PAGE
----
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Facts in Robinson Crusoe
Facts Examples in Robinson Crusoe:
Chapter I - Start In Life
"Bremen, who settled first at Hull..." See in text (Chapter I - Start In Life)
Bremen is a city in Germany located on the Weser River. It is a maritime trading port. Crusoe’s family migrated from Germany to England, settling in Kingston upon Hull, a city often abbreviated to Hull. Kingston upon Hull is east of Yorkshire and lies upon the River Hull.
Chapter II - Slavery And Escape
"islands of the Canaries..." See in text (Chapter II - Slavery And Escape)
Located off the coast of Morocco, the Canary Islands form a small archipelago in the Atlantic Ocean. The Castilians from the Iberian Peninsula were the first Europeans to settle the islands and they eventually formed an autonomous community under Spain. The European settlers displaced an indigenous population called the Guanches. Like other Atlantic island archipelagos of the 17th century, the Canaries were frequented by merchant and pirate vessels.
"the Cape de Verde Islands..." See in text (Chapter II - Slavery And Escape)
These ten volcanic islands form an archipelago off the western coast of Africa in the central Atlantic Ocean. This archipelago was discovered and settled by Portuguese explorers in the 15th century, having previously been uninhabited. Due to its position off the African coast, it served as a trading post for merchants, pirates, and slave traders.
"the bay of Cadiz..." See in text (Chapter II - Slavery And Escape)
A bay along the southwestern coast of the Iberian Peninsula, the Bay of Cadiz provides ships with a call to port off the Atlantic Ocean. For Crusoe, this bay represents freedom from Sallee and North Africa.
"the Moors...." See in text (Chapter II - Slavery And Escape)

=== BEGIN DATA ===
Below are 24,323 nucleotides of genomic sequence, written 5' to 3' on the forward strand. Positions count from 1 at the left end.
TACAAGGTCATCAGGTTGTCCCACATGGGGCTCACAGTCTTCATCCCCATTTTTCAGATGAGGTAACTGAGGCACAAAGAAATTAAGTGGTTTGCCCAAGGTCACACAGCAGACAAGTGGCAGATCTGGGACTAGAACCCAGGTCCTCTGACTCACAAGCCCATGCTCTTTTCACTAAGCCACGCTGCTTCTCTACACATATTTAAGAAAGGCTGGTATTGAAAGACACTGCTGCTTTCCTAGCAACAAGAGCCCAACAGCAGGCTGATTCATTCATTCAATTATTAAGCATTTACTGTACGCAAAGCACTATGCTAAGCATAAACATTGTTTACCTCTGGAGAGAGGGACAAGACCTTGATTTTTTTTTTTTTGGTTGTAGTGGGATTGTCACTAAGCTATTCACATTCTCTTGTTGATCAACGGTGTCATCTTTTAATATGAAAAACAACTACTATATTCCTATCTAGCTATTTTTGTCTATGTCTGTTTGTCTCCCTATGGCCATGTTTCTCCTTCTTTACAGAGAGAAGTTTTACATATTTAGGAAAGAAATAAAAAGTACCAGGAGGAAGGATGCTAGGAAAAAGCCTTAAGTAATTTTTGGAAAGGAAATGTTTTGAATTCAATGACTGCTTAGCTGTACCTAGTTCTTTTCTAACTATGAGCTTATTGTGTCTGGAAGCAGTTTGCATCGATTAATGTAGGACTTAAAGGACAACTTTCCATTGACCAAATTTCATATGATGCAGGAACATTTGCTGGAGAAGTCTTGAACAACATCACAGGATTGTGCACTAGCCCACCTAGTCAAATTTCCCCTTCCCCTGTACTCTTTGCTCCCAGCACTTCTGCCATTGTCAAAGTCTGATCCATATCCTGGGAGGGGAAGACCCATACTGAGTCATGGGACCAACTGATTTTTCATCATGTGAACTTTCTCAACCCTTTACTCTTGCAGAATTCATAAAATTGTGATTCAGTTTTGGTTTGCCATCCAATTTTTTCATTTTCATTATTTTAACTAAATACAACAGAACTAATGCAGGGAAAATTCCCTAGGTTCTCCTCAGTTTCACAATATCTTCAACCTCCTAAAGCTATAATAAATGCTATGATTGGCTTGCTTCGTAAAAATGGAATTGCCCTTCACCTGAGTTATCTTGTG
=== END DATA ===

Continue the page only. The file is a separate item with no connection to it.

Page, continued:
The term “Moor” originally referred to someone from ancient Mauretania, a large area in North Africa that corresponds to parts of Morocco and Algeria. The word “Moor” later came to refer to Muslim people of mixed Berber and Arabic descent, a people who conquered Spain in the 8th century.
"Sallee..." See in text (Chapter II - Slavery And Escape)
The city of Sallee (Salé) became a main port for the Barbary pirates of the 17th century. These corsairs and pirates eventually formed a Republic of Salé. For Crusoe’s ship to port here after being attacked by the Turkish rover indicates that they may still be in peril.
"calenture..." See in text (Chapter II - Slavery And Escape)
This is a tropical disease of sorts that causes delirium in the patient. The delirium takes on a particular form in which the patient imagines the ocean to be green fields and desires to jump into it.
Chapter III - Wrecked On A Desert Island
"COUP DE GRACE..." See in text (Chapter III - Wrecked On A Desert Island)
This means “the final stroke.” The “grace” stems from the possibly merciful nature of putting someone “out of their misery.”
"as if we were bound for the isle Fernando de Noronha..." See in text (Chapter III - Wrecked On A Desert Island)
This is a small island further Northeast, 220 miles off the Brazilian Coast.
"pieces of eight..." See in text (Chapter III - Wrecked On A Desert Island)
“Pieces of eight” refers to Spanish silver coins also known as 8-real.
"when I came to the Brazils..." See in text (Chapter III - Wrecked On A Desert Island)
The plural here was another way of designating the single country now recognized as Brazil. The name comes from a kind of tree with a red bark often used for dyes.
"I began to see that the land was inhabited..." See in text (Chapter III - Wrecked On A Desert Island)
Crusoe notes this as if it were surprising, but archaeological records show that Africa has the longest records of human habitation of any continent.
Chapter VII - Agricultural Experience
"aloes..." See in text (Chapter VII - Agricultural Experience)
Aloe is a succulent plant with fleshy bell-shaped leaves or flowers on long stems. It is native to the tropics and has been used to create salves. It can also be used as a tonic drug that helps with purging after a person eats something poisonous.
"cassava root..." See in text (Chapter VII - Agricultural Experience)
Cavassa is a tropical plant full of nutrition. Native populations used the starchy roots of this plant in baking.
Chapter VIII - Surveys His Position
"Poll..." See in text (Chapter VIII - Surveys His Position)
Crusoe is talking about the parrot that he captures. Resolving to turn it into a pet, he names the bird “Poll”—a conventional pet name for a parrot.